Agile Testing Conference is focused more on collaborative learning from the people who are involved in agile testing, and want to explore the future of Agile. With a focus on best practices, our events allow attendees to explore strategies surrounding TDD, BDD, ATDD, Continuous Testing and many more.

Test Automation Summit brings together people who are passionate about automation testing – enthusiastic and experienced speakers and delegates, who learn from each other through review presentations, case studies and round table discussions.

Understanding The Agile Methodology

But in case you’re still wondering what, exactly, Agile is all about, its basic principles can probably best be explained in comparison to more traditional approaches to software development, such as “waterfall,” which Agile adherents believe to be an archaic holdover from an era when software first became a packaged commodity to be produced and sold to consumers like other physical goods.

In the Agile approach, developers and testers are seen as two sides of the same production coin, two parallel lines that should always meet and compare notes daily. From an Agile perspective, efficient production is severely hampered if your developers are striving to refine their code to a state of perfection before passing it on to a separate testing team, who then strive to break it in as many ways as they can before sending their damage report back to the dev team. This two-step process requires time, money, and frequently leads to internal division between a given company’s developers and testers. Instead, Agile suggests that these two essential functions be merged—not necessarily in terms of people, but in terms of time and process—thus bridging the illusory divide between code creators and code breakers, and even reducing the need for robust testing teams, while still respecting the necessity of both roles. One could even say that in Agile, developers are encouraged to think more like testers, continually checking their own code for potential errors, and testers are encouraged to think more like developers, tempering their natural destructive tendencies to engage more fully in the creative process itself. Barber refers to this as creating a “product delivery team with a unified vision of delivering production-worthy code the ‘first’ time by integrating developer thinking and tester thinking throughout the code writing process.” This integration implies both that developers enhance their tester thinking skills and embrace the notion of direct interaction, even pairing, with those who specialize in tester thinking while coding.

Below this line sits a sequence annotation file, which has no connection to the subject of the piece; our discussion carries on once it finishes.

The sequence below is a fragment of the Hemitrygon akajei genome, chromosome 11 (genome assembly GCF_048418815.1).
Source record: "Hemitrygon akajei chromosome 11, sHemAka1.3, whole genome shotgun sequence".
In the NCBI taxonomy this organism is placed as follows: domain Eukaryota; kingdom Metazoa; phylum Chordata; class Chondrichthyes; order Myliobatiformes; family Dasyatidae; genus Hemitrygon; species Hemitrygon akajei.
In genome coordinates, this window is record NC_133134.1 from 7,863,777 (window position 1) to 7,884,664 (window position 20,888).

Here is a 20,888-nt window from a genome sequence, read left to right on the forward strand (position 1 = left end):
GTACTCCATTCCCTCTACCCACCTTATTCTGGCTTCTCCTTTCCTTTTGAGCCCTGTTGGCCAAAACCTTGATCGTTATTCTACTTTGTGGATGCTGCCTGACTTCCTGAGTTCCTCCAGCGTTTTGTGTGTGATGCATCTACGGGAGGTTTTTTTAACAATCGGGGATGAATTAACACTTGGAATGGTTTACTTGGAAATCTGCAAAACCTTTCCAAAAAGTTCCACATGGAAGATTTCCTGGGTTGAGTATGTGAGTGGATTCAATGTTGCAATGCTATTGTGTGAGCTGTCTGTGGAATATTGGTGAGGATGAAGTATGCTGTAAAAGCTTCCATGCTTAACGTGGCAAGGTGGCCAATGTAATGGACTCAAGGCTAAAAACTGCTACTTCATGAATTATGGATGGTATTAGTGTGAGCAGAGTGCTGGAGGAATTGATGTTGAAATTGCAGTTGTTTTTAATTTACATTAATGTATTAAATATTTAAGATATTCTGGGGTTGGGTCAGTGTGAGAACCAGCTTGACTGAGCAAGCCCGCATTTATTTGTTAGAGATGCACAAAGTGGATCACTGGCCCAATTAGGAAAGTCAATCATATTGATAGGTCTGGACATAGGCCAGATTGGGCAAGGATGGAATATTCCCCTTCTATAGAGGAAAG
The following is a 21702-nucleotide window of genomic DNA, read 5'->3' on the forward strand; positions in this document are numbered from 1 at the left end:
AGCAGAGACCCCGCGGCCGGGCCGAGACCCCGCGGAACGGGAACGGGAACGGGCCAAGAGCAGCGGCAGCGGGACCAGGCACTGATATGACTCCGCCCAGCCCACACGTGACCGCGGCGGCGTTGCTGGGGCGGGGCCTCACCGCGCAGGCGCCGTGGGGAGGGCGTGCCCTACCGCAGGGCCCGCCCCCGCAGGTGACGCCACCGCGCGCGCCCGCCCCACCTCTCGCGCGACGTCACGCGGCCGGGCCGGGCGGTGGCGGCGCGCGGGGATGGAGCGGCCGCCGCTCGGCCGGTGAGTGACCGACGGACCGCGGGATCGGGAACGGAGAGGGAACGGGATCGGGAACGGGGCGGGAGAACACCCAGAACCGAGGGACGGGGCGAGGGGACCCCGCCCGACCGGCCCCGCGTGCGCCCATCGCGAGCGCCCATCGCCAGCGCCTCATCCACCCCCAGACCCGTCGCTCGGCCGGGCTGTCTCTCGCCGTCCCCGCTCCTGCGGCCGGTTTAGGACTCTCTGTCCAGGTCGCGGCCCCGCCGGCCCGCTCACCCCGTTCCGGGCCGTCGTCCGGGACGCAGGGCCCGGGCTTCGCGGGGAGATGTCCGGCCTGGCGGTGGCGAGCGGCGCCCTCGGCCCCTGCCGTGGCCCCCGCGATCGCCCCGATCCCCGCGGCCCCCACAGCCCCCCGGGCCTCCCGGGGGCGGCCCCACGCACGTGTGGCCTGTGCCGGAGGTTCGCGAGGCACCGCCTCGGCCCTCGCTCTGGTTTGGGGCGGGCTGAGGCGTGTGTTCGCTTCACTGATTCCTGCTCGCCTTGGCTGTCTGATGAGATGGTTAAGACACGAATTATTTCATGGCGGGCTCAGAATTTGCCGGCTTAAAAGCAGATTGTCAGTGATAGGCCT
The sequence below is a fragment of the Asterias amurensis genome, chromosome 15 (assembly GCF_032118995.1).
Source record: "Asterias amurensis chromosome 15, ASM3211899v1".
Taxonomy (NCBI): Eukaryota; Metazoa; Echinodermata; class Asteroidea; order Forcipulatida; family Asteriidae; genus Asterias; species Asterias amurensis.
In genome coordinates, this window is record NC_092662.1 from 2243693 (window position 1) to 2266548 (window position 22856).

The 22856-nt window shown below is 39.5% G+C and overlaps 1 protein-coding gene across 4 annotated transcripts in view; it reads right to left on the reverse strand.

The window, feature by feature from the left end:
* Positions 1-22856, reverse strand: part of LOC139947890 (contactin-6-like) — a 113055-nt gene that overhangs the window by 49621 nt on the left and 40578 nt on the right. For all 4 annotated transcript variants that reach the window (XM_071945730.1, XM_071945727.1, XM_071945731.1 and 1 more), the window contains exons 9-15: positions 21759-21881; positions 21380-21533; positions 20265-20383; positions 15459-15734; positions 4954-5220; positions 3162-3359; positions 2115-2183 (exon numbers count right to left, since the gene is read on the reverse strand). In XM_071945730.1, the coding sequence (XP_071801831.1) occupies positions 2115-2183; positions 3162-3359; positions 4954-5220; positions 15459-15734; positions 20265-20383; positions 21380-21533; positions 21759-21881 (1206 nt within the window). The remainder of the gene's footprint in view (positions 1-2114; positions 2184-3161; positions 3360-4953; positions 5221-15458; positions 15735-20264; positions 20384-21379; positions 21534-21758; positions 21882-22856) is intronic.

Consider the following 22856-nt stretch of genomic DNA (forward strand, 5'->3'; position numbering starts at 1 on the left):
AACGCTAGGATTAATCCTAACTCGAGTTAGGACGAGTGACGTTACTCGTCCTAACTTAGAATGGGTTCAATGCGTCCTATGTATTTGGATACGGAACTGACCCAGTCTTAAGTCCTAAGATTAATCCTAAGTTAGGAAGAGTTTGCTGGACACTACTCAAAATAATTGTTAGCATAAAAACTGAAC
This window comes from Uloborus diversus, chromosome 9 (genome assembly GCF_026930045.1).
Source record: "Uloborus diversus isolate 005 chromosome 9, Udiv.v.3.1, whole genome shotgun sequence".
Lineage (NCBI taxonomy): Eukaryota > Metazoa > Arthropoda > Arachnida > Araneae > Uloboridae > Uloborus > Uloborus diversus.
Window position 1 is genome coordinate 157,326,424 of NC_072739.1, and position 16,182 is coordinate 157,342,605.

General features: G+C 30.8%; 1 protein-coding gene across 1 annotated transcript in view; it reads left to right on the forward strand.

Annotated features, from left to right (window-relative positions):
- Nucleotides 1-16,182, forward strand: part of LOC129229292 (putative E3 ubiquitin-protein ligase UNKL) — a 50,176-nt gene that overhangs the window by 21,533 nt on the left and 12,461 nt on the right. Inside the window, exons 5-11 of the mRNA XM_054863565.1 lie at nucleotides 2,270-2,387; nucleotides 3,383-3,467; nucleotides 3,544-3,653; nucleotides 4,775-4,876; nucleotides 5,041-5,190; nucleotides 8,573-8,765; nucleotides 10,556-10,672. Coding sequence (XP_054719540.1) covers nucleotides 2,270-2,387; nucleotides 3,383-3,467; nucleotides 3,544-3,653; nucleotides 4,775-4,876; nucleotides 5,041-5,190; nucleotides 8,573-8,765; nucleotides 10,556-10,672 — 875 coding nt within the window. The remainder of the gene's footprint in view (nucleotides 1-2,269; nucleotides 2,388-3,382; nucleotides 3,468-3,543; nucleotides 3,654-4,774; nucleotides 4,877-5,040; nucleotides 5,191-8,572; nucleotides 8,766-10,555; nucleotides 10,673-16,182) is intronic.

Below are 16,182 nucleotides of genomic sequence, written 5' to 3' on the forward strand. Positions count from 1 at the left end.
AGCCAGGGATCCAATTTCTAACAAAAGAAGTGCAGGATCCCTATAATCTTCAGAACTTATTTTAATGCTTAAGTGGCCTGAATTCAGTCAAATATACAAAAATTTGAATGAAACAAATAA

Agile testing test automation

Automated software testing